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Date: 2024-05-27 Page is: DBtxt001.php txt00022307
US ECONOMY
INFLATION

CNBC ... Is this stagflation?


Original article: https://www.youtube.com/watch?v=eNLC9sYDuV4
Burgess COMMENTARY
I posted the following in the comments to this video
The current inflation is very different from the inflation of the 1970s ... which became the stagflation of the early 1980s. The OPEC oil shock of 1973 increased the price of a barrel of crude oil from $3.50 a barrel to $13.00 and then by the end of the decade to around $30.00. This created 'cost-push' inflation that wiped out the profit margins for most major industries especially in the energy inefficient USA. The modern US economy is hugely profitable compared to 1980 with profitability increasing for many major sectors (like banks, energy, tech companies and others) even during the pandemic. Investors and big business oligopolies are laughing. The more the media talks up inflation the more they can increase their prices and their profits !!!!!!!!!!!!!!!!!!!
I was in shock when I first viewed this CNBC video. It took me back to the days when I was a young student studying economics at Cambridge where Keynesian thinking was alive and well. My tutor, Andy Roy, was a hard taskmaster in some ways, but excellent and not tolerant at all of analysis that ignored facts and merely parroted pre-determined conclusions.

I was co-CEO of a manufacturing company in 1973 when the OPEC oil shock took place. The price of crude oil went from $3.50 a barrel to $13.00 a barrel for every buyer in the world. This was a cartel that worked. The Organization of Petroleum Exporting Countries got control of the global market, and they were making their prices stick. Back then the USA was a big importer of oil and a big user of oil, and of course, there is an energy component in everything in an advanced economy like the United States.

Some years later I realized that one of the reasons why OPEC, with the leadership of Sheik Zaki Yamani had been successful in controlling ... that is raising ... prices was that there were many other actors that also wanted energy prices to rise. These included the political and oil industry leadership in Britain and the Netherlands where investments had been made in North Sea Oil which would have been uneconomic at pre-OPEC world prices. Also, every oil drilling company in the world which were struggling to be profitable at pre-OPEC prices and would never have been able to innovate and provide the abundance of oil that is available for delivery into the modern global economy.
Peter Burgess
Will Stagflation Return To The U.S.?

613,883 views

May 2, 2022

CNBC ... 2.69M subscribers

Central bankers are tightening the U.S. economy as inflation takes hold in historic fashion. Meanwhile, the unexpected shock of war in Ukraine is slowing global growth. Experts say the moment recalls the 'Great Inflation' of the 1970s and 80s. This period is remembered for stagflation, which describes the dual-threat of stagnant growth and persistent inflation. Today's Federal Reserve leaders hope to avoid such a dramatic turn of events. But their plan could backfire, as many root causes of inflation are outside of the bank's control.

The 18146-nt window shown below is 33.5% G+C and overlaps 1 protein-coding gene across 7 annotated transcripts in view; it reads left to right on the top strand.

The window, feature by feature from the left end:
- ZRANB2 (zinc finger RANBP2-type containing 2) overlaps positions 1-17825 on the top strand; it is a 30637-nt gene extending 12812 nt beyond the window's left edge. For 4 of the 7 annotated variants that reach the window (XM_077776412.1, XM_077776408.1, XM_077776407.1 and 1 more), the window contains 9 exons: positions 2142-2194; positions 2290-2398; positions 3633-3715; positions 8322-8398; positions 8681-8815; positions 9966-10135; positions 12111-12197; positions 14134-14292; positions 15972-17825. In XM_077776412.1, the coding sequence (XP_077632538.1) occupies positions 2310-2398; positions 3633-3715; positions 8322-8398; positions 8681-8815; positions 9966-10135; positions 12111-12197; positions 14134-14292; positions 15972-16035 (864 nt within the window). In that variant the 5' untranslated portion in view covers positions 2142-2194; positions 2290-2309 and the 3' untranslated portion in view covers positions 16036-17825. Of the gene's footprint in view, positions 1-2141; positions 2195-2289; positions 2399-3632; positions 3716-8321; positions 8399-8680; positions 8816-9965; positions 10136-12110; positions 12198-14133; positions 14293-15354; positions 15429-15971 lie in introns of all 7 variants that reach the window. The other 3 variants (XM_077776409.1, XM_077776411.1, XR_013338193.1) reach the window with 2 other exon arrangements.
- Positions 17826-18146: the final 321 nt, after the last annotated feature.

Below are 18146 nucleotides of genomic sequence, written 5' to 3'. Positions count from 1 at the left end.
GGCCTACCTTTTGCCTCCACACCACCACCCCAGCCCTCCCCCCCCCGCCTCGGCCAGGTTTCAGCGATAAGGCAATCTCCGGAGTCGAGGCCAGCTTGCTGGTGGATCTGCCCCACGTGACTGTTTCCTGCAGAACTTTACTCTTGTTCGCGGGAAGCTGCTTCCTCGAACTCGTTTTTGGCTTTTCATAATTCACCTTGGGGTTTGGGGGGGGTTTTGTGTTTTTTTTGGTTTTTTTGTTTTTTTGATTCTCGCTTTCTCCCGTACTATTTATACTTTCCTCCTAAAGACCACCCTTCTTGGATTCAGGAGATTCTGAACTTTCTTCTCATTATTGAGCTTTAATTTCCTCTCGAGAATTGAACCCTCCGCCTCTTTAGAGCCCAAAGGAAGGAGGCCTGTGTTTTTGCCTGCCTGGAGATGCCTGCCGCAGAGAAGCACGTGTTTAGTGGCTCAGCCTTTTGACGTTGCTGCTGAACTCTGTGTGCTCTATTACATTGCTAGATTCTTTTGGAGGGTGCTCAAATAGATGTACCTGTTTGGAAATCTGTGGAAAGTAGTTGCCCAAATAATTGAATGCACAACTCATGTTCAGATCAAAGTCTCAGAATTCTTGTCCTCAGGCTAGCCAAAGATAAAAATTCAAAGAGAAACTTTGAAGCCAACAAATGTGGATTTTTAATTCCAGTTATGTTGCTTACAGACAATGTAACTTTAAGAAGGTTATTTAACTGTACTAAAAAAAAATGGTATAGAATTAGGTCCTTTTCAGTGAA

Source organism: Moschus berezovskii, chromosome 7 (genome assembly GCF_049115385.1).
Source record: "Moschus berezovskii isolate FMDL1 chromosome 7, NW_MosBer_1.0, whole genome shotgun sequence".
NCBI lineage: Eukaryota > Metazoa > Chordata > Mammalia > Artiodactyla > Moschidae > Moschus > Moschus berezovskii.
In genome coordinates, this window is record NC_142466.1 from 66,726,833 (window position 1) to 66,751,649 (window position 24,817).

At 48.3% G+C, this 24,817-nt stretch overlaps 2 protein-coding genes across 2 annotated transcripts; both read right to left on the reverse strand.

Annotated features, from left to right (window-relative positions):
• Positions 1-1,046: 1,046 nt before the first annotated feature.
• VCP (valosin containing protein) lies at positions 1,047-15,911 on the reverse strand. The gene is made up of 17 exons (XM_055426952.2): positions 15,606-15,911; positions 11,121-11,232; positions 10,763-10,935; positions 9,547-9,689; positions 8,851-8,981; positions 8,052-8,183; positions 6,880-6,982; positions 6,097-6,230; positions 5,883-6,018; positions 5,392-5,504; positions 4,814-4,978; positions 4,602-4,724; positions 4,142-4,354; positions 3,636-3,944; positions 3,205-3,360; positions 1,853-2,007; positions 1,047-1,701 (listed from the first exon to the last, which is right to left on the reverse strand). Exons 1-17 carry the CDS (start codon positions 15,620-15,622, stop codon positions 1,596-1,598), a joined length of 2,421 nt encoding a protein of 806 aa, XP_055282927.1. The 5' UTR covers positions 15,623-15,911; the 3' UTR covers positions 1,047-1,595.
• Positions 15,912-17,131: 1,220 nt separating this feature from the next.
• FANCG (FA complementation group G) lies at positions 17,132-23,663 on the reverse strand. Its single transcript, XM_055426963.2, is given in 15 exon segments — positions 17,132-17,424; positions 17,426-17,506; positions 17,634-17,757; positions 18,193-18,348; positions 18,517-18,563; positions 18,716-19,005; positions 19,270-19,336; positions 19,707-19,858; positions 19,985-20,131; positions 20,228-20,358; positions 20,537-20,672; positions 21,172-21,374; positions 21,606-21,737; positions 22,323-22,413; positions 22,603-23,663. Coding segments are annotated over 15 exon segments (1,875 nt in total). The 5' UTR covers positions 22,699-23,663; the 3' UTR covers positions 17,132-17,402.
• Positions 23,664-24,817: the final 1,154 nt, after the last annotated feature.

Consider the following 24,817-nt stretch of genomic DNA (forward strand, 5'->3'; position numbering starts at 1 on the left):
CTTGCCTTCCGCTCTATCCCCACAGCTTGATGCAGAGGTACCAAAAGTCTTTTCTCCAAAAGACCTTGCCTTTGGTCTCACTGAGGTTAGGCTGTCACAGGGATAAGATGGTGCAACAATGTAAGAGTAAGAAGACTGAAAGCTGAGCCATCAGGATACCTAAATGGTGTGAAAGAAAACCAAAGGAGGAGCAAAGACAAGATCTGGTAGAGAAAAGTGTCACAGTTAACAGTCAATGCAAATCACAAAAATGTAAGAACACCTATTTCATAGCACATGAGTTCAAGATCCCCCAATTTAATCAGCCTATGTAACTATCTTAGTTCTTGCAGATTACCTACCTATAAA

The Federal Reserve is hiking interest rates in an effort to defuse an explosive year of price inflation. But global forces could neutralize the effects of that tightening of monetary policy, and keep inflation high.

Some observers believe the U.S. government may have misread the looming threat of inflation. During the pandemic, Uncle Sam dispersed historic sums of cash to blunt widespread economic damage. Analysts say this stimulus produced strong household savings. A boom in demand for durable goods followed.

This surge in demand came as global supply chains stalled out, and a persistent bout of inflation followed. In March 2022, prices across all categories rose to historic levels, 8.5% year over year. And investors believe the price hikes aren’t over yet, according to a New York Federal Reserve survey.

“The only way to break the back of inflation that’s running out of control is for very tight monetary policy, ” says Richard Fisher, former President of the Federal Reserve Bank of Dallas. “It slows things down because everything becomes expensive.”

Today’s inflation isn’t spiraling in the way it did in the recent past, however. From 1965 to 1982, inflation soared, at times reaching double-digit rates. In 1979, the central bank, under Chair Paul Volcker, kicked off a tightening cycle that resulted in interest rates of nearly 20%.

Strong monetary policies killed inflation, but also led companies to offshore labor costs. As a result, American workers saw their labor income stagnate relative to productivity for four decades.

This period in U.S. economic history is remembered for stagflation, which describes the duel threat of stagnant growth and persistent inflation.

Today’s Federal Reserve leaders hope to avoid such a dramatic turn of events. But their plan could backfire, as many of the root causes of inflation are outside of the bank’s control.
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